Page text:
Some of you might know this story, and some of you don’t. Some of you will find it interesting, some of you won’t. But I felt inclined to include it here because it involves one of our country heroes: Waylon Jennings.
Waylon got his break into the music scene by playing bass for Buddy Holly, who like Waylon, was from West Texas. Buddy’s band was called the Crickets, whose name was one of the inspirations for the name The Beatles. But Waylon was not a Cricket. The Crickets were kind of their own band who backed up Buddy Holly. But when the Crickets and Buddy were having some personal drama, Buddy decided to hire his friend Waylon and a guy named Tommy Allsup to come along with him on a tour that also included Ritchie Valens, and the Big Bopper.
(Waylon on the left)
It was a long tour through the upper Midwest in the dead of Winter, 1959. The tour started in Milwaukee, and would run for 25 straight days, ending in Springfield, IL. All the acts, crew, management, everybody rode in a tour bus to all the stops. They lived, slept, and ate in that bus. It was cramped, smelly, and the heater kept breaking so at night it might get down below 0. After a while the situation got to Buddy Holly, so for one of the legs he chartered a plane for him and his band to fly ahead so they could get some rest and clean up before the next show.
The plane was meant to be for Buddy, Waylon, and Tommy Allsup. But Ritchie Valens talked Tommy Allsup out of his seat, and Waylon gave up his seat the the elder Big Bopper.
“Ah,” Buddy Holly said to Waylon, “You’re not going with me tonight, huh? Did you chicken out?”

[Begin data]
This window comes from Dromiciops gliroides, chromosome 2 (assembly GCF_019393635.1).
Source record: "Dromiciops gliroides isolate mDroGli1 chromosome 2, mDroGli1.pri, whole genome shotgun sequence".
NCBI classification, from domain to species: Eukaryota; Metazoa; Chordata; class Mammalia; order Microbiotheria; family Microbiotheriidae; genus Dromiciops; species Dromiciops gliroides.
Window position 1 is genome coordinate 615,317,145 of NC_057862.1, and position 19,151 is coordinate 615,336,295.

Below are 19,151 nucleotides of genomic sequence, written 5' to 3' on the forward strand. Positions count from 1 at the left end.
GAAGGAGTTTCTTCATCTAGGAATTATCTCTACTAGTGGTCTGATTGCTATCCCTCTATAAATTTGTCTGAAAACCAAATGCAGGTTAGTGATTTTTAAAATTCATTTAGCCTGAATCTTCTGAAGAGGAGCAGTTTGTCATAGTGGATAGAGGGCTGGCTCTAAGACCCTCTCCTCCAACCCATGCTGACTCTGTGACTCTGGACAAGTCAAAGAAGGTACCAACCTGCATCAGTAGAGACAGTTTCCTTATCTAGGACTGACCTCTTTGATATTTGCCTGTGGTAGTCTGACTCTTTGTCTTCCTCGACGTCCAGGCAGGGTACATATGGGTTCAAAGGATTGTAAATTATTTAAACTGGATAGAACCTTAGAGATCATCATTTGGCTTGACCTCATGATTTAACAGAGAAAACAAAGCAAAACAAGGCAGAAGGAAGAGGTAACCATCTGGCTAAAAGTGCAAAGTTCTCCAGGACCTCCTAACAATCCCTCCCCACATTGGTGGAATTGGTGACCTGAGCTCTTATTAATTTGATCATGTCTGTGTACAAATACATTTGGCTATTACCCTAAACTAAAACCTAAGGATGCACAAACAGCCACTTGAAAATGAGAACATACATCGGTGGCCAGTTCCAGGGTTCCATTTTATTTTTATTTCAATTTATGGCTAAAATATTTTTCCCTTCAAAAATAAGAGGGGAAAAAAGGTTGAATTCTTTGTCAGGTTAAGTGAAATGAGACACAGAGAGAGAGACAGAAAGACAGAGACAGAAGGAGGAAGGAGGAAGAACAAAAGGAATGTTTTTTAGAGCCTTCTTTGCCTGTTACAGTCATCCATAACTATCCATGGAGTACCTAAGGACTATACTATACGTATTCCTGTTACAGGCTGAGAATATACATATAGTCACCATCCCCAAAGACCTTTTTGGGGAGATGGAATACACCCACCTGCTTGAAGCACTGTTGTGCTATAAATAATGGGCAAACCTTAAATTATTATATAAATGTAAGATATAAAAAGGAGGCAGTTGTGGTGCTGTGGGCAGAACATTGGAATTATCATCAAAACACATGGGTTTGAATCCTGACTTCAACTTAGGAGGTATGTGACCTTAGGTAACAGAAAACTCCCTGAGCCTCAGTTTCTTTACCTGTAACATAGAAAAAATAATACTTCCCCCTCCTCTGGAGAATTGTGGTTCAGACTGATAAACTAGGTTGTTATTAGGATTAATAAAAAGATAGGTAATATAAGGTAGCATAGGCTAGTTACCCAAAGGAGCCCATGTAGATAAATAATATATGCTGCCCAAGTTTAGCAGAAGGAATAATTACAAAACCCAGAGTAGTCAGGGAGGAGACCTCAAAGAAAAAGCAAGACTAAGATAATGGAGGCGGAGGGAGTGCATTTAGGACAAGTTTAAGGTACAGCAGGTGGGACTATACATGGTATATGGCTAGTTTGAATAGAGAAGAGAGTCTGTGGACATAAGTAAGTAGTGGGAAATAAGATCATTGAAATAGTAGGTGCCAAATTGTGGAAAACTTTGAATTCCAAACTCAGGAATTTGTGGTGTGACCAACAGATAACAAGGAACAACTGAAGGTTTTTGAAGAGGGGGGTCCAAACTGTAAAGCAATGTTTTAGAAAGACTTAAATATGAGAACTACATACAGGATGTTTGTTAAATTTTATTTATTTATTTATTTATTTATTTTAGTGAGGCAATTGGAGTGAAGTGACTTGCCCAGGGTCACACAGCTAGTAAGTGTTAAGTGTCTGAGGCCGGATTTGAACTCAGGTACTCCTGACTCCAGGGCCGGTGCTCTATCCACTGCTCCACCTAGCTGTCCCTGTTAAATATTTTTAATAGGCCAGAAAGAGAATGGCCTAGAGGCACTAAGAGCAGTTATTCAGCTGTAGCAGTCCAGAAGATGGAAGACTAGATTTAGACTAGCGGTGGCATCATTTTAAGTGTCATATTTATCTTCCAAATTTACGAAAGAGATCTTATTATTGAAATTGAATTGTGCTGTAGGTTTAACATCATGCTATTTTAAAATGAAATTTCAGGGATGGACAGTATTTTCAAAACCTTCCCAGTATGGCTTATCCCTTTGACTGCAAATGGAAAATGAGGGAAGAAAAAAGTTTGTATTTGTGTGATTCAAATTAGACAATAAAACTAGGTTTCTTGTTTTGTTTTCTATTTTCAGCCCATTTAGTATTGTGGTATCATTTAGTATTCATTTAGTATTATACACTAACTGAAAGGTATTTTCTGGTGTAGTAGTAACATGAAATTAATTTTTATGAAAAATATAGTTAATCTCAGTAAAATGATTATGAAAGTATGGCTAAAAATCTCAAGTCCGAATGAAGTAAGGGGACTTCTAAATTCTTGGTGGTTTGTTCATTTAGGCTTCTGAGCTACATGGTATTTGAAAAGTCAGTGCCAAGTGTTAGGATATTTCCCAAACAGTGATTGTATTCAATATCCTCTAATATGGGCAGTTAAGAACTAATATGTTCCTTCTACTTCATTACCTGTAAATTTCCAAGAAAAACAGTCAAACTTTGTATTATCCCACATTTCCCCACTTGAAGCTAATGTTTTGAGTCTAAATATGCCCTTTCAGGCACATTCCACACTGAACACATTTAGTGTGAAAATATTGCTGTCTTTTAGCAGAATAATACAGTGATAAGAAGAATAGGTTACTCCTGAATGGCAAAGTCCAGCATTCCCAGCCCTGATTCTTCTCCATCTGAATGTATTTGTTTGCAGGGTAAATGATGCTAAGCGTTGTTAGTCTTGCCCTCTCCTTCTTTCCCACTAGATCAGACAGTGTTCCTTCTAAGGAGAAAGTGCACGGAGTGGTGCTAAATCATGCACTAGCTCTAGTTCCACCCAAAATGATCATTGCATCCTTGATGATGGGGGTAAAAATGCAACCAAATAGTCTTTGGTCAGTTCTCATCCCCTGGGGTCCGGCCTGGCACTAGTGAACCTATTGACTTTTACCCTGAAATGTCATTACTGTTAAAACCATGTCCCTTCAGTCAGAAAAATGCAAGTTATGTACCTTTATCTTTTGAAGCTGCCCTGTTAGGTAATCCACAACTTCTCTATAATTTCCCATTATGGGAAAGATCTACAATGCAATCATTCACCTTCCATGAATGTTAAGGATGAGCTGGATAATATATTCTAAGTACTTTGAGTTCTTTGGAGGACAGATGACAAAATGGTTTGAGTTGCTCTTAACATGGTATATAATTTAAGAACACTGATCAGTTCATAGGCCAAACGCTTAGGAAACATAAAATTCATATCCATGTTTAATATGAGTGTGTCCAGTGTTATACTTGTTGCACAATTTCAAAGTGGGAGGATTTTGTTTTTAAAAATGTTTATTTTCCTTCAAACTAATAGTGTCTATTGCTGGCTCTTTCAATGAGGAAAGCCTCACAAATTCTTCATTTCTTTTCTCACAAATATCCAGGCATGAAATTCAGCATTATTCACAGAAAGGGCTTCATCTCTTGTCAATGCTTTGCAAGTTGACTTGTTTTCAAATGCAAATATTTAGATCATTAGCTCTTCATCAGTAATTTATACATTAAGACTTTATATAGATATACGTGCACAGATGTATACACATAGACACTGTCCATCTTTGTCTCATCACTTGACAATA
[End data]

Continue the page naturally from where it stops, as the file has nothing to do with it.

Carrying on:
Waylon answered no, he wasn’t scared. The Big Bopper just wanted to go.
“Well,” Buddy said, grinning “I hope your damned bus freezes up.”
Waylon Jennings said “Well, I hope your ‘ol plane crashes.”
A lot of people know that Don McLean’s song ‘American Pie’ is about Buddy Holly’s plane crashing with Ritchie Valens and the Big Bopper, but a lot of people don’t know that Waylon was supposed to be on that plane, and only wasn’t because be was being a nice guy, showing respect to the elder performer.
At the time, Waylon Jennings and Buddy Holly were best friends. Buddy was going to cut Waylon into the music business. Buddy believed in Waylon as a performer and singer even more than Waylon believed in himself at the time. The promoters of the tour insisted the tour must go on, and Waylon wasn’t even able to attend the funeral.
After that, Waylon lost it. His best friend was dead, and so was his music career. His good time Rock ‘n Roll routine began to be mixed with the mournful soul of country music.
Nashville had no idea what it had in store.